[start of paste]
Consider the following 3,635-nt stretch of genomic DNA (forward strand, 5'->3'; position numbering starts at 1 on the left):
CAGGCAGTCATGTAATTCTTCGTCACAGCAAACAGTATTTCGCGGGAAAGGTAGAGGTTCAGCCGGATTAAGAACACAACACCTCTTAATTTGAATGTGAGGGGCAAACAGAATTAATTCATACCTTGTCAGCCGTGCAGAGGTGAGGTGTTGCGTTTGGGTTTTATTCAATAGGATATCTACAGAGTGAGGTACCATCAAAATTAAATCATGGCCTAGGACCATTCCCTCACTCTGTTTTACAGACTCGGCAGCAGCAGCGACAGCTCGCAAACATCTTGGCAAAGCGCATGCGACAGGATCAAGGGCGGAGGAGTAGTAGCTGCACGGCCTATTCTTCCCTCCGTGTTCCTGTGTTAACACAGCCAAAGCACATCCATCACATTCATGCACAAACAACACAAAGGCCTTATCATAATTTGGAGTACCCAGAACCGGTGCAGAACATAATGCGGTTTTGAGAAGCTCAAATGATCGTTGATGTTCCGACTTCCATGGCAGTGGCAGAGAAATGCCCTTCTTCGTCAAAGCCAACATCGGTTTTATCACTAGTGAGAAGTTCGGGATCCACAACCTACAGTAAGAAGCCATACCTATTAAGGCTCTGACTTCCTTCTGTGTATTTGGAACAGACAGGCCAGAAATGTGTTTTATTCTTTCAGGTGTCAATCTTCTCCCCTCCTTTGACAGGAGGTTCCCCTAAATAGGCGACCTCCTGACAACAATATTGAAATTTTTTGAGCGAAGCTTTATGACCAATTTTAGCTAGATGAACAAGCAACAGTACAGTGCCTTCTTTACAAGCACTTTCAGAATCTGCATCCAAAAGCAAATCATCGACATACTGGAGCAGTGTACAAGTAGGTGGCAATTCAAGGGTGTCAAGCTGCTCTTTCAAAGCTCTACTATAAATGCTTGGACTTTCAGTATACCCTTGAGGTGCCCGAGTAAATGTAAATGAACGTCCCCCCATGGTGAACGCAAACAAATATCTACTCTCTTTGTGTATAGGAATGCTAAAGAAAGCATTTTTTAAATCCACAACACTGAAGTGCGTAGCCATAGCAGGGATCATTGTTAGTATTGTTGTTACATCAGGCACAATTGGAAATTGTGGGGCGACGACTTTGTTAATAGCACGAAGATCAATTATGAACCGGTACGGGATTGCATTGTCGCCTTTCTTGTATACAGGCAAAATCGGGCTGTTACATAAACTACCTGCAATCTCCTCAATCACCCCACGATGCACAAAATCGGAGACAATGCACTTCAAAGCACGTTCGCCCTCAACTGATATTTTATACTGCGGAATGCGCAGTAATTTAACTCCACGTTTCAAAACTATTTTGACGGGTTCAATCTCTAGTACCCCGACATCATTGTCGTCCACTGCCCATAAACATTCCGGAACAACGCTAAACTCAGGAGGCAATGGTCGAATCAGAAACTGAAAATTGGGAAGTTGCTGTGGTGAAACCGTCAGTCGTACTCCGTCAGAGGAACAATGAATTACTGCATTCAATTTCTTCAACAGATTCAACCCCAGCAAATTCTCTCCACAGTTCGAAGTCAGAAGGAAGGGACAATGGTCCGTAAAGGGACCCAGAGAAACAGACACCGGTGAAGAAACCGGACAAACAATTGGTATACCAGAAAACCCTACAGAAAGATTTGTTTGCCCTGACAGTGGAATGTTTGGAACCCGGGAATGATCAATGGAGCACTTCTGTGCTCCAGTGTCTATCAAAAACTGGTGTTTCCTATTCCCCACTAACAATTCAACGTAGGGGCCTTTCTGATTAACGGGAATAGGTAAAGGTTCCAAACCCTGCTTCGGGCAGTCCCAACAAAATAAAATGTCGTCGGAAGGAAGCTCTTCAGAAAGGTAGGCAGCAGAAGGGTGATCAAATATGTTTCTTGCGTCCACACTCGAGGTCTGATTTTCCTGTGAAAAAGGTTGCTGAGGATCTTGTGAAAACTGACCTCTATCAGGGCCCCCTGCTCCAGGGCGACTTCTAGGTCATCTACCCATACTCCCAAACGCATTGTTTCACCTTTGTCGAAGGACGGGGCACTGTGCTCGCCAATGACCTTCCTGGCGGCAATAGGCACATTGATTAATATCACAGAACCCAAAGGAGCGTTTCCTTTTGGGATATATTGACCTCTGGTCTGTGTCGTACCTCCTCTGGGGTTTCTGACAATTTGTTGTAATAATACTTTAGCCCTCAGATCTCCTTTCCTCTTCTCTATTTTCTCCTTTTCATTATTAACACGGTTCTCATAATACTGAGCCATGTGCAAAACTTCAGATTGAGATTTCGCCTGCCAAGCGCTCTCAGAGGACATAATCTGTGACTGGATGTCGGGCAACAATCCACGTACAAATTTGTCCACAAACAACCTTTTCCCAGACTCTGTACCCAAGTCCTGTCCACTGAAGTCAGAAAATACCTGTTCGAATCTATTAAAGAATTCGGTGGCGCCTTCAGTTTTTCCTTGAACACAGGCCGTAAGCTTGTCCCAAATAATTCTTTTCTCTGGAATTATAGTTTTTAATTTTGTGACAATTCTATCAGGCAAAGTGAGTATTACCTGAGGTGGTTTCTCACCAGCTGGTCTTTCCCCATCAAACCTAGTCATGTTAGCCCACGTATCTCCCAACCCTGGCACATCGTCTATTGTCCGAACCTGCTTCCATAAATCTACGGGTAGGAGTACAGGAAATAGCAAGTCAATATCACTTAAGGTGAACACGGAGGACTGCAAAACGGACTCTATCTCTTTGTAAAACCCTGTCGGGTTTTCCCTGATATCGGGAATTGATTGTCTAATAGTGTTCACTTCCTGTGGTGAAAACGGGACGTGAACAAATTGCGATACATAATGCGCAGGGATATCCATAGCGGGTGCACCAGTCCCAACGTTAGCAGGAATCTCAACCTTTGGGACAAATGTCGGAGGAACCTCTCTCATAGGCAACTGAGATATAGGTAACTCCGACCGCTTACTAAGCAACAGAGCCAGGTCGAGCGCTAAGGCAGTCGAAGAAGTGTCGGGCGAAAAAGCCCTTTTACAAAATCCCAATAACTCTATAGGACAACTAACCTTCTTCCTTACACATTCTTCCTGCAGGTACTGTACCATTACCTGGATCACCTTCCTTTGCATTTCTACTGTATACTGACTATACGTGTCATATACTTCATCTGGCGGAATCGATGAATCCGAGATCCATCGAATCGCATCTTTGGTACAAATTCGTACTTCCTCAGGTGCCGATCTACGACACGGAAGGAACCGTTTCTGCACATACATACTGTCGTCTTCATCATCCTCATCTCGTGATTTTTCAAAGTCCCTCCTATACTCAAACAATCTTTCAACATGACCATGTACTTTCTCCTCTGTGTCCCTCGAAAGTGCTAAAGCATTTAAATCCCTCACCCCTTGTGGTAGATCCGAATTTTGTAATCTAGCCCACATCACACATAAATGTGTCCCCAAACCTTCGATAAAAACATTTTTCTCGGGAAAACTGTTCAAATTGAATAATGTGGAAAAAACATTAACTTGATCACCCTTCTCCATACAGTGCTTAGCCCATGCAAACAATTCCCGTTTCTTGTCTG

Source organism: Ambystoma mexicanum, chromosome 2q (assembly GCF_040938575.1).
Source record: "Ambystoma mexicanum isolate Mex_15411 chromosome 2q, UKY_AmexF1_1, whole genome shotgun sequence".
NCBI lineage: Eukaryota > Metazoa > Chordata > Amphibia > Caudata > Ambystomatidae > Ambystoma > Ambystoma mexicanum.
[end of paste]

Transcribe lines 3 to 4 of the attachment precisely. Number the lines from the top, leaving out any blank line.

Source organism: Ambystoma mexicanum, chromosome 2q (assembly GCF_040938575.1).
Source record: "Ambystoma mexicanum isolate Mex_15411 chromosome 2q, UKY_AmexF1_1, whole genome shotgun sequence".